I prefer the (b) icon, but the arrow is redundant. I would take it out since the disposition of the rectangles is enough self explaining.
Now, I've made a comparison between your test (posted on SourceForge) and the icons you proposed (i.e. the grey icons), and I personally find the tiny triangles much more "standard". I don't know any study/article that states that there is any official standard for table-header sorting icons, but I use tables every day an the tiny triangle made me feel "at home".
Plus, there are some objective observations we can make:
- The grey icons use much more horizontal space than the tiny triangles. They are not enough quiet to be harmlessly repeated in every cell of your table header. On the opposite, the tiny triangles are visually light and still, they're present when you need them.
- The grey icons suggest that you should click one of the two sides of the icon to change the sorting order (they are similar to a switch-button, specially in our flat-design era), which makes things difficult because they are meant to be small (even if PhpMyAdmin is not meant to run on touch devices, am I right?). On the other side, the tiny triangles suggest that the click area is the whole header cell, and the meaning of the click is "toggle sorting" (asc, desc, none): much simpler.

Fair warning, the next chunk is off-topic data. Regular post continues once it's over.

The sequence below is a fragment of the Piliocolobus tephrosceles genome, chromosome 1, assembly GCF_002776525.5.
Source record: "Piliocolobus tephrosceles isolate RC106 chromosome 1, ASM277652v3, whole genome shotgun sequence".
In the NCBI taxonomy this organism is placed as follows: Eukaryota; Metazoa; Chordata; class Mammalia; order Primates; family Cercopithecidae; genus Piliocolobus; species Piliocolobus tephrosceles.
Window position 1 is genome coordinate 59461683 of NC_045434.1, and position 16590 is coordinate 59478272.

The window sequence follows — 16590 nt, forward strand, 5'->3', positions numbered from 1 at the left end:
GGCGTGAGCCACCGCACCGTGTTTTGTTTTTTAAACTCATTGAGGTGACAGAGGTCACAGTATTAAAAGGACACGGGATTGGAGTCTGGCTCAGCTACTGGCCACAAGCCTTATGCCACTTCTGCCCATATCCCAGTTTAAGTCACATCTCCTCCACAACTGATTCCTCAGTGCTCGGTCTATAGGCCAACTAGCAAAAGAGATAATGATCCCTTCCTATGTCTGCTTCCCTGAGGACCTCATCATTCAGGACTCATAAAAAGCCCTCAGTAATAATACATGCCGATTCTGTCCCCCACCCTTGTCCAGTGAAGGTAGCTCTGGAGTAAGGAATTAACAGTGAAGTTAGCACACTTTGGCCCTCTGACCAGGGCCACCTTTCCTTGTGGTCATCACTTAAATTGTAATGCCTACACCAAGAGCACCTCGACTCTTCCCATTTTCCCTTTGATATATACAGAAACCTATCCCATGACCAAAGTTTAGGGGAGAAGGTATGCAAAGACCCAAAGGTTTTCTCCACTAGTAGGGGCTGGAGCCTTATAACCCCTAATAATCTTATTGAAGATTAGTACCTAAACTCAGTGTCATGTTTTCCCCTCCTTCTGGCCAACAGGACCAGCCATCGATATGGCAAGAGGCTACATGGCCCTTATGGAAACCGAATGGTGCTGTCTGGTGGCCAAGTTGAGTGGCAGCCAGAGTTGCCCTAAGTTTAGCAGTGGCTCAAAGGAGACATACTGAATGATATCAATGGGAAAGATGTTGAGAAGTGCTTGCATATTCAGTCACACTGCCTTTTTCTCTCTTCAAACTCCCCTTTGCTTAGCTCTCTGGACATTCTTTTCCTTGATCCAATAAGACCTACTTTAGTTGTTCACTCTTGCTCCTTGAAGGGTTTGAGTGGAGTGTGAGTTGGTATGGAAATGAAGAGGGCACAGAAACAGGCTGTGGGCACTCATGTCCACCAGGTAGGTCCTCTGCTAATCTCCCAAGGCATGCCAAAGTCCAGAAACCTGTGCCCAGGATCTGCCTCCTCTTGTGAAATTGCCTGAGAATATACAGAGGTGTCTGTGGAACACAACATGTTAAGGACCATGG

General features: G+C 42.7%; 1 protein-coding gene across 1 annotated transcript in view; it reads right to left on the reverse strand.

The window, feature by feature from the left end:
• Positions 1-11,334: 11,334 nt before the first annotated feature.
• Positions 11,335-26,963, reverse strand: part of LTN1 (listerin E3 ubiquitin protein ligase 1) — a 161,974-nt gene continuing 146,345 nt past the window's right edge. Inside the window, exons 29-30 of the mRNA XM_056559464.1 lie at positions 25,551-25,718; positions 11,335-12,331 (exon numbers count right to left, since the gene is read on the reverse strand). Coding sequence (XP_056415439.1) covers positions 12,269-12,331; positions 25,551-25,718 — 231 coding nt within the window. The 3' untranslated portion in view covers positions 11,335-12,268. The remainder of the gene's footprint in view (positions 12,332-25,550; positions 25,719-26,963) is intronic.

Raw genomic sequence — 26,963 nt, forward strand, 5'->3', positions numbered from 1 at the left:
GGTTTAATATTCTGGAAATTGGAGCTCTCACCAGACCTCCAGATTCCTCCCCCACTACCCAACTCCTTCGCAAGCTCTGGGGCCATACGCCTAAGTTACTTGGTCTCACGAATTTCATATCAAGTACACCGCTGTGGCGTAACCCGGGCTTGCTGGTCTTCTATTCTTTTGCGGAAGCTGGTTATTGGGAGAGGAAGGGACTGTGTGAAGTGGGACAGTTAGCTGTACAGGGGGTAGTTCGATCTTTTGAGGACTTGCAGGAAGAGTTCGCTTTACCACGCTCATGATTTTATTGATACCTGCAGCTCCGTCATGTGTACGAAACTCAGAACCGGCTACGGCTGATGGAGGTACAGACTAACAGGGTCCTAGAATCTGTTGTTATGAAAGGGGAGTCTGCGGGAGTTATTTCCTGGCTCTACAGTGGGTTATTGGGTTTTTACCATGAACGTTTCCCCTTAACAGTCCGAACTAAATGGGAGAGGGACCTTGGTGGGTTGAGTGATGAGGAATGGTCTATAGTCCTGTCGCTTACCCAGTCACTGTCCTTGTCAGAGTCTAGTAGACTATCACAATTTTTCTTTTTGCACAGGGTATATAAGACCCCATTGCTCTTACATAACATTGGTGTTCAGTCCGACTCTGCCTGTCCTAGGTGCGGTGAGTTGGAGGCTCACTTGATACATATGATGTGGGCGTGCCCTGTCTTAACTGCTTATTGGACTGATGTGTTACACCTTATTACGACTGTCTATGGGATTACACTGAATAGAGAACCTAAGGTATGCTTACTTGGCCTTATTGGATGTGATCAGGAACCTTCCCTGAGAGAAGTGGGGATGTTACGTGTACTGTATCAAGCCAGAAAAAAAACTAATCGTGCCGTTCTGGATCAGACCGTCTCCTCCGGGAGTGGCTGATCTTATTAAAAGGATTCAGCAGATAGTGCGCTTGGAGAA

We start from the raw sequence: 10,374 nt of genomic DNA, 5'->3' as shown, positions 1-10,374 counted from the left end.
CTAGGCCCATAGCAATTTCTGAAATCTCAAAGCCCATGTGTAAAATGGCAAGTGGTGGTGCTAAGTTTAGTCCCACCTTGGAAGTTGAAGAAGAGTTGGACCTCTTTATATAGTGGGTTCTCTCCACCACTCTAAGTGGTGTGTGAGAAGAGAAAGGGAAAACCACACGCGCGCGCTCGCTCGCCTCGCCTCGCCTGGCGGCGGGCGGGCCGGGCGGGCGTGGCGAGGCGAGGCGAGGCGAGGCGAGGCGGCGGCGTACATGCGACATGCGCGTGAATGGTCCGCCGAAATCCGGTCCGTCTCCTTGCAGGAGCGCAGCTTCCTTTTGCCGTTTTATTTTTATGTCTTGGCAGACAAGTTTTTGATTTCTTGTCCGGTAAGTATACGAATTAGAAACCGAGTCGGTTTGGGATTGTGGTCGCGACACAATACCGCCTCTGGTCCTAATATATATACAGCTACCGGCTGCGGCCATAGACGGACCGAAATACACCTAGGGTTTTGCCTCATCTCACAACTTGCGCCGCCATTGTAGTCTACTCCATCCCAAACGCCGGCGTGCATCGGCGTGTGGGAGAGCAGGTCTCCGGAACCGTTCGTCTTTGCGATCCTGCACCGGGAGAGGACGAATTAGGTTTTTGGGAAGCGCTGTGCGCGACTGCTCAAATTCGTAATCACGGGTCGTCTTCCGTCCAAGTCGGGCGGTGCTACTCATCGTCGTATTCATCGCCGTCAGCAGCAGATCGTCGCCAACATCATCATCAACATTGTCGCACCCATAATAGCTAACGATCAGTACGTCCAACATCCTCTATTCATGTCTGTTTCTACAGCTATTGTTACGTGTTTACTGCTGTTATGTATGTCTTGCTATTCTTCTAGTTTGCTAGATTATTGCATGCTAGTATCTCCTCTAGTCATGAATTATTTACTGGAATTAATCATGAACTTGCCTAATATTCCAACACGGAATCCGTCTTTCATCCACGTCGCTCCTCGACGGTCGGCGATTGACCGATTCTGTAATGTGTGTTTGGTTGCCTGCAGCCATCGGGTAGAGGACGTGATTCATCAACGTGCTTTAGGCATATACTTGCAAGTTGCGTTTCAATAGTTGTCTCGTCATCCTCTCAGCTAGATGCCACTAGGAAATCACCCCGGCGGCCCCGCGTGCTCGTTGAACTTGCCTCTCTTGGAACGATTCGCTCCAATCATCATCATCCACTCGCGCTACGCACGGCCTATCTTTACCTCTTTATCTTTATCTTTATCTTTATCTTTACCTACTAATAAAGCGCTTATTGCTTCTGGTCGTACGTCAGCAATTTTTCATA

In conclusion, even if the tiny triangles are visually less meaningful than the grey icons, they're commonly spread along tables in websites, and their meaning has become implicit, so I would use them instead of the grey icons (because of the drawbacks explained above).
Then, concerning the priority of the sorted columns, I agree with Hugues that a tiny number (next to the triangles, according to the law of proximity) could do the job, since it would be weird to change the columns order to reflect the priority of the sorting (columns would switch as you click on them, which is painful), but try to really figure out if this feature is necessary. Adding a UI element (specially to repeated items), even if it's tiny, can have a really heavy impact on the global user experience, so the choice should be made carefully.